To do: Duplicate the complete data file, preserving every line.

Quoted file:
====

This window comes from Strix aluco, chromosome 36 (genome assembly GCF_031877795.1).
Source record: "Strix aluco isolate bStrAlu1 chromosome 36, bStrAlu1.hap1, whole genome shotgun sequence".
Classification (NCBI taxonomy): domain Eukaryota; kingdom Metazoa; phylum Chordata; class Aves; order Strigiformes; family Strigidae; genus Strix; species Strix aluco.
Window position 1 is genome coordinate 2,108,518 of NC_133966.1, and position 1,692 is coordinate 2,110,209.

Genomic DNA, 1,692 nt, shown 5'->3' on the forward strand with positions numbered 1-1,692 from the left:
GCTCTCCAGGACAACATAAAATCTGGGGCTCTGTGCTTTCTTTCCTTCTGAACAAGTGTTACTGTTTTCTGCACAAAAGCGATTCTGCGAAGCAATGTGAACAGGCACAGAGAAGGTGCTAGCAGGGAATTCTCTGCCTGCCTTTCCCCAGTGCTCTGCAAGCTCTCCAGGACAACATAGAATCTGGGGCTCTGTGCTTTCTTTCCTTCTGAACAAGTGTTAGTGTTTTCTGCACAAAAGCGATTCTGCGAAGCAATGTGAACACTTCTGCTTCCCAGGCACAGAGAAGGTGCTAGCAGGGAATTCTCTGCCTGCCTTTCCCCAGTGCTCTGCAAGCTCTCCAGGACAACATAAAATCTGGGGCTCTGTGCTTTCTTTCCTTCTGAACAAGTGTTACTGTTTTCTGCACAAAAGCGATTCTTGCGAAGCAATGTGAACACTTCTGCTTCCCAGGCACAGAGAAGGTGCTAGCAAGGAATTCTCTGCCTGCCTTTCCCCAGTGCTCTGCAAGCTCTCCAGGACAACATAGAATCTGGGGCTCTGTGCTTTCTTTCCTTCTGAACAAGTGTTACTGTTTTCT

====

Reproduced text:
This window comes from Strix aluco, chromosome 36 (genome assembly GCF_031877795.1).
Source record: "Strix aluco isolate bStrAlu1 chromosome 36, bStrAlu1.hap1, whole genome shotgun sequence".
Classification (NCBI taxonomy): domain Eukaryota; kingdom Metazoa; phylum Chordata; class Aves; order Strigiformes; family Strigidae; genus Strix; species Strix aluco.
Window position 1 is genome coordinate 2,108,518 of NC_133966.1, and position 1,692 is coordinate 2,110,209.

Genomic DNA, 1,692 nt, shown 5'->3' on the forward strand with positions numbered 1-1,692 from the left:
GCTCTCCAGGACAACATAAAATCTGGGGCTCTGTGCTTTCTTTCCTTCTGAACAAGTGTTACTGTTTTCTGCACAAAAGCGATTCTGCGAAGCAATGTGAACAGGCACAGAGAAGGTGCTAGCAGGGAATTCTCTGCCTGCCTTTCCCCAGTGCTCTGCAAGCTCTCCAGGACAACATAGAATCTGGGGCTCTGTGCTTTCTTTCCTTCTGAACAAGTGTTAGTGTTTTCTGCACAAAAGCGATTCTGCGAAGCAATGTGAACACTTCTGCTTCCCAGGCACAGAGAAGGTGCTAGCAGGGAATTCTCTGCCTGCCTTTCCCCAGTGCTCTGCAAGCTCTCCAGGACAACATAAAATCTGGGGCTCTGTGCTTTCTTTCCTTCTGAACAAGTGTTACTGTTTTCTGCACAAAAGCGATTCTTGCGAAGCAATGTGAACACTTCTGCTTCCCAGGCACAGAGAAGGTGCTAGCAAGGAATTCTCTGCCTGCCTTTCCCCAGTGCTCTGCAAGCTCTCCAGGACAACATAGAATCTGGGGCTCTGTGCTTTCTTTCCTTCTGAACAAGTGTTACTGTTTTCT